Prof. Minoru Asada presents Emergence of Human-Robot Interaction: Altruistic Behavior Through Minimization of Prediction Error

On 2019-04-29 13:00:00 at E112, Karlovo náměstí 13, Praha 2
Abstract: The emergence of altruistic behavior in infants fosters
their social development and supports their involvement in our
society. Altruistic tendencies, intended to benefit others with no
apparent rewards, are also very useful for social robots that are
designed to be used in our households. Yet, to make robots capable of
learning how to help others as infants do, it is important to
understand the mechanisms and motives responsible for the development
of altruistic behavior. Further, understanding the mechanisms behind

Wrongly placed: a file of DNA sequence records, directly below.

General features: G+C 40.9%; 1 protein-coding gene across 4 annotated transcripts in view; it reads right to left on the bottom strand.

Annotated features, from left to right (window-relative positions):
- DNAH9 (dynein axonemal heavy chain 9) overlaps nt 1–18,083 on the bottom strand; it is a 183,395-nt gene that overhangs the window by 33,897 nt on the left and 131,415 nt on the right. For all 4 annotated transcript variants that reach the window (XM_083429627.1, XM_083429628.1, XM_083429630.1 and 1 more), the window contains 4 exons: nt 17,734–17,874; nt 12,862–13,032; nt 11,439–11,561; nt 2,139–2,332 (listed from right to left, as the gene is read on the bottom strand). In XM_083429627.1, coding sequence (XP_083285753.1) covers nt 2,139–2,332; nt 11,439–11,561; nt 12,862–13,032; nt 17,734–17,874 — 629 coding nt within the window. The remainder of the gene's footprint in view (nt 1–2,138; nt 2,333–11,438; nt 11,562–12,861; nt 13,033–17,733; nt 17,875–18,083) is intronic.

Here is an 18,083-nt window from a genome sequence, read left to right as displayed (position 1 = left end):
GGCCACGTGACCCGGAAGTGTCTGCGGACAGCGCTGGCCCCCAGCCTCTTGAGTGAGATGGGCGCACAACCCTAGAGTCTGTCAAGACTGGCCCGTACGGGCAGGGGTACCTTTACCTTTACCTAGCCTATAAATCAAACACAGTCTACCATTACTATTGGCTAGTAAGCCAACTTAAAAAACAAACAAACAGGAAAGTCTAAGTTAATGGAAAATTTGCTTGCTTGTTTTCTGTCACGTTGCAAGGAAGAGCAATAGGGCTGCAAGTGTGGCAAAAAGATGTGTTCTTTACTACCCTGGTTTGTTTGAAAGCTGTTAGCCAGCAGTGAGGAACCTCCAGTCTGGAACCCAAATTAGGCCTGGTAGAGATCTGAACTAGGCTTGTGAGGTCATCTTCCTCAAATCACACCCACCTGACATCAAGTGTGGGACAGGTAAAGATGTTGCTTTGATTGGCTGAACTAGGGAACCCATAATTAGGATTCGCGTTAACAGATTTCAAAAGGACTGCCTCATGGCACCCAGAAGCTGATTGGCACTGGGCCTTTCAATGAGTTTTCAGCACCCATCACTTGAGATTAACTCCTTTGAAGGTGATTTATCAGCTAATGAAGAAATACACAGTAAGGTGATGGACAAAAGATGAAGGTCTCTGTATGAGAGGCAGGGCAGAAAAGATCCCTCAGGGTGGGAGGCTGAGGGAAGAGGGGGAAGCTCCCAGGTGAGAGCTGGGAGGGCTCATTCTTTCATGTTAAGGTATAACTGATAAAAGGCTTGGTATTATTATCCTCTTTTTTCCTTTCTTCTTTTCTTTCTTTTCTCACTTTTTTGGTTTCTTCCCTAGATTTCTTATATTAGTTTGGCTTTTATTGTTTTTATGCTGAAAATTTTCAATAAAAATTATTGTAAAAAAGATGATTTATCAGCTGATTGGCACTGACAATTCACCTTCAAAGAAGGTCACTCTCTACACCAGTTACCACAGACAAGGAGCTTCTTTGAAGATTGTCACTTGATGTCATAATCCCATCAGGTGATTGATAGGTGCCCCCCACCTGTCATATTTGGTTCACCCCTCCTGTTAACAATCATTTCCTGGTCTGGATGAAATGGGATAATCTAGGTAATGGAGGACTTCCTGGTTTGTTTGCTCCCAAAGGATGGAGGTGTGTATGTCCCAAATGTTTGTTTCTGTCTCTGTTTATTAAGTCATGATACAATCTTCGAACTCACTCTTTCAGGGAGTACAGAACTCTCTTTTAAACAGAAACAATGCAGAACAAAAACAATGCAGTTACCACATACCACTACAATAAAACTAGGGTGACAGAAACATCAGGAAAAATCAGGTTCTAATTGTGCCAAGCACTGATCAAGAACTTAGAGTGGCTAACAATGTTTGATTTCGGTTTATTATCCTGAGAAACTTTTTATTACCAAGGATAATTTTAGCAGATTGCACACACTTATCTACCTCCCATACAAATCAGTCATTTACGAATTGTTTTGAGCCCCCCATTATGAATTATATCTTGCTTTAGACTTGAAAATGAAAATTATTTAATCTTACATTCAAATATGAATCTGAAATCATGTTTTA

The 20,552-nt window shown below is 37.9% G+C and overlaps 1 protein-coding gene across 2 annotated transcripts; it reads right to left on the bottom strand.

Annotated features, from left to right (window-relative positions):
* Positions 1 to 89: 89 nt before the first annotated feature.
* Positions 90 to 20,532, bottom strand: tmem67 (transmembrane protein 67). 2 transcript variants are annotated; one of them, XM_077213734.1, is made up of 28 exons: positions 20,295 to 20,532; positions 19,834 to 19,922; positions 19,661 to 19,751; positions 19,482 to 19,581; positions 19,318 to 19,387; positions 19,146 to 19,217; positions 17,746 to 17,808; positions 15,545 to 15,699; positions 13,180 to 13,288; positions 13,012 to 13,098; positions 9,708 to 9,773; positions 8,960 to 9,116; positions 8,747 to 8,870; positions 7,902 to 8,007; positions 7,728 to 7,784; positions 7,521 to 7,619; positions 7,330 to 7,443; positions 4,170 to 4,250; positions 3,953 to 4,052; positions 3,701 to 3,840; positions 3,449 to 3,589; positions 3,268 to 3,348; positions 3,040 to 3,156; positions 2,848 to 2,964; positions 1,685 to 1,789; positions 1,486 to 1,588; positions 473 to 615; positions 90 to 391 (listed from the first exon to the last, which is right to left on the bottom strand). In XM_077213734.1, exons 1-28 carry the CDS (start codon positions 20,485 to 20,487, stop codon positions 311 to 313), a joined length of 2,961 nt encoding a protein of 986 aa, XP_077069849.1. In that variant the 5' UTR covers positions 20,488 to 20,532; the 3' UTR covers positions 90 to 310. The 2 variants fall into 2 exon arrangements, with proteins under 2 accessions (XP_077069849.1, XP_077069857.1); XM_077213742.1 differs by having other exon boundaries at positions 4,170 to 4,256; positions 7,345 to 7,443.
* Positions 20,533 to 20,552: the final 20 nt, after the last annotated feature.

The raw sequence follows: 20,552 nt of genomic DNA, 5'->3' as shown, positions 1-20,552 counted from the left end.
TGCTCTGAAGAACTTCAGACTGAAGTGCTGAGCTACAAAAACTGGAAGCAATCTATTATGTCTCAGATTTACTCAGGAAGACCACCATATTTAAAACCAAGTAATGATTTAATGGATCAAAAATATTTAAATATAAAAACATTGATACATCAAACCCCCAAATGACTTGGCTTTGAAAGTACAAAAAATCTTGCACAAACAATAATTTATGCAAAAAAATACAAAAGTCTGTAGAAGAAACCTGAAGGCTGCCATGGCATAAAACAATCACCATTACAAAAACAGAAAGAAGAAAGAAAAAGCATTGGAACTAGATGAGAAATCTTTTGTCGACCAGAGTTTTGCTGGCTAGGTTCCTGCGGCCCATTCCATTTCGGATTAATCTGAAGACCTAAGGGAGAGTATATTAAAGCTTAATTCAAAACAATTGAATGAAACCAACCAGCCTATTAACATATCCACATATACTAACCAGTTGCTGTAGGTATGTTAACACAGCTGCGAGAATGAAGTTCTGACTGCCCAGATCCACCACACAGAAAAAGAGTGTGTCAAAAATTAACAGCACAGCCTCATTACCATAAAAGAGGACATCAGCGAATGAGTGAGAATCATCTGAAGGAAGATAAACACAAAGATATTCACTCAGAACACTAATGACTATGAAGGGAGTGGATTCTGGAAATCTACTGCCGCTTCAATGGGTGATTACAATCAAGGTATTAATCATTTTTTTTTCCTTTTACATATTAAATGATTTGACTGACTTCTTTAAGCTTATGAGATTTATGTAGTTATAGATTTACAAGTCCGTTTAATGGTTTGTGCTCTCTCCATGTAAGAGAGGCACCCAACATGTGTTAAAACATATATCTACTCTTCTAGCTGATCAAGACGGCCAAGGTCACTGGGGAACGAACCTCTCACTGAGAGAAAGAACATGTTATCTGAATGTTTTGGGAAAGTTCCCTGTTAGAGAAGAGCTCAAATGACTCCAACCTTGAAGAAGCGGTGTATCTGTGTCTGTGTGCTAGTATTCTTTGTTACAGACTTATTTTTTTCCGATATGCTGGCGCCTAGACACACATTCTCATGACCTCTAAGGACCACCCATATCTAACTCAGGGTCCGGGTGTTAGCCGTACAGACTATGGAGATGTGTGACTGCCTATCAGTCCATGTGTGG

the early development of pro-social behavior would be a great
contribution to the field of developmental psychology. To these ends,
we hypothesize that infants from 14 months of age help others to
minimize the differences between predicted actions and observations,
that is, to minimize prediction errors. To evaluate our hypothesis, we
created a computational model based on psychological studies and
implemented it in real and simulated robots. Our system first acquires
its own sensory-motor representation by interacting with its
environment. Then, using its experience, the system recognizes and
predicts others’ actions and uses this prediction to estimate a
prediction error. Our experiments demonstrated that our robots could
spontaneously generate helping behaviors by being motivated by the
minimization of prediction errors.
Responsible person: Petr Pošík